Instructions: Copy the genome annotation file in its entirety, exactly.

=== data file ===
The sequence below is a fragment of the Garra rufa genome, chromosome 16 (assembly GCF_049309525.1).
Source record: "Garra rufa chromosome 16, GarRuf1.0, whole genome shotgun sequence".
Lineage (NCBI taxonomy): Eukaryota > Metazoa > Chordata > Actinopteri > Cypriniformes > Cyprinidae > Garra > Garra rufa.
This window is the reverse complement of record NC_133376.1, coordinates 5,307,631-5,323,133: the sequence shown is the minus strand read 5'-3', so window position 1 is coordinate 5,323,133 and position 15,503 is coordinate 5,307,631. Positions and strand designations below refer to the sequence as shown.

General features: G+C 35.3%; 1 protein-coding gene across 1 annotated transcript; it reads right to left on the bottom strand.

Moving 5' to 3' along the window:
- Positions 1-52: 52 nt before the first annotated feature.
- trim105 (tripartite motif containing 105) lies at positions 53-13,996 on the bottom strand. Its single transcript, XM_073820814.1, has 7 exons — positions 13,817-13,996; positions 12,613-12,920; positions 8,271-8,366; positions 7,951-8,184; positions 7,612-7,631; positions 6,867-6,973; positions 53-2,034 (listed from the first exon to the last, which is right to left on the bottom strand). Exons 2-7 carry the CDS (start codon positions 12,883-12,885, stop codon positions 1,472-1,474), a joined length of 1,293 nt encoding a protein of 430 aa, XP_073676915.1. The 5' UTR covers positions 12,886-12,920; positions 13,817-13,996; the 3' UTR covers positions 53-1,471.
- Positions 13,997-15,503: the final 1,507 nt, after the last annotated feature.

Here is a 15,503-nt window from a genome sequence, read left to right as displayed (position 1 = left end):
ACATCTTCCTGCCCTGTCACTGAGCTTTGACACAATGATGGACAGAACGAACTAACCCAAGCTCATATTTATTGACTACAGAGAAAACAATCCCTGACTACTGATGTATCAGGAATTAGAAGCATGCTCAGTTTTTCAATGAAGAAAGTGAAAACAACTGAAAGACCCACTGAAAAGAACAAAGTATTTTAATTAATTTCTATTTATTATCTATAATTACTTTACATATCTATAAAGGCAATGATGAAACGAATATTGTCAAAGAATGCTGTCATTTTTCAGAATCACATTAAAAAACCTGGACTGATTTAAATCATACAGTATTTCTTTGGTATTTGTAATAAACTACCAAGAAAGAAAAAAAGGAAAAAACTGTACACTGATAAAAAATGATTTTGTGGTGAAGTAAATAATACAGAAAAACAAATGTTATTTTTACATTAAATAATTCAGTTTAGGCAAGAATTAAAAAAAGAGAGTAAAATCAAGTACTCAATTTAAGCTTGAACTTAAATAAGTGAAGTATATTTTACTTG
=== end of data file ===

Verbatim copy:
The sequence below is a fragment of the Garra rufa genome, chromosome 16 (assembly GCF_049309525.1).
Source record: "Garra rufa chromosome 16, GarRuf1.0, whole genome shotgun sequence".
Lineage (NCBI taxonomy): Eukaryota > Metazoa > Chordata > Actinopteri > Cypriniformes > Cyprinidae > Garra > Garra rufa.
This window is the reverse complement of record NC_133376.1, coordinates 5,307,631-5,323,133: the sequence shown is the minus strand read 5'-3', so window position 1 is coordinate 5,323,133 and position 15,503 is coordinate 5,307,631. Positions and strand designations below refer to the sequence as shown.

General features: G+C 35.3%; 1 protein-coding gene across 1 annotated transcript; it reads right to left on the bottom strand.

Moving 5' to 3' along the window:
- Positions 1-52: 52 nt before the first annotated feature.
- trim105 (tripartite motif containing 105) lies at positions 53-13,996 on the bottom strand. Its single transcript, XM_073820814.1, has 7 exons — positions 13,817-13,996; positions 12,613-12,920; positions 8,271-8,366; positions 7,951-8,184; positions 7,612-7,631; positions 6,867-6,973; positions 53-2,034 (listed from the first exon to the last, which is right to left on the bottom strand). Exons 2-7 carry the CDS (start codon positions 12,883-12,885, stop codon positions 1,472-1,474), a joined length of 1,293 nt encoding a protein of 430 aa, XP_073676915.1. The 5' UTR covers positions 12,886-12,920; positions 13,817-13,996; the 3' UTR covers positions 53-1,471.
- Positions 13,997-15,503: the final 1,507 nt, after the last annotated feature.

Here is a 15,503-nt window from a genome sequence, read left to right as displayed (position 1 = left end):
ACATCTTCCTGCCCTGTCACTGAGCTTTGACACAATGATGGACAGAACGAACTAACCCAAGCTCATATTTATTGACTACAGAGAAAACAATCCCTGACTACTGATGTATCAGGAATTAGAAGCATGCTCAGTTTTTCAATGAAGAAAGTGAAAACAACTGAAAGACCCACTGAAAAGAACAAAGTATTTTAATTAATTTCTATTTATTATCTATAATTACTTTACATATCTATAAAGGCAATGATGAAACGAATATTGTCAAAGAATGCTGTCATTTTTCAGAATCACATTAAAAAACCTGGACTGATTTAAATCATACAGTATTTCTTTGGTATTTGTAATAAACTACCAAGAAAGAAAAAAAGGAAAAAACTGTACACTGATAAAAAATGATTTTGTGGTGAAGTAAATAATACAGAAAAACAAATGTTATTTTTACATTAAATAATTCAGTTTAGGCAAGAATTAAAAAAAGAGAGTAAAATCAAGTACTCAATTTAAGCTTGAACTTAAATAAGTGAAGTATATTTTACTTG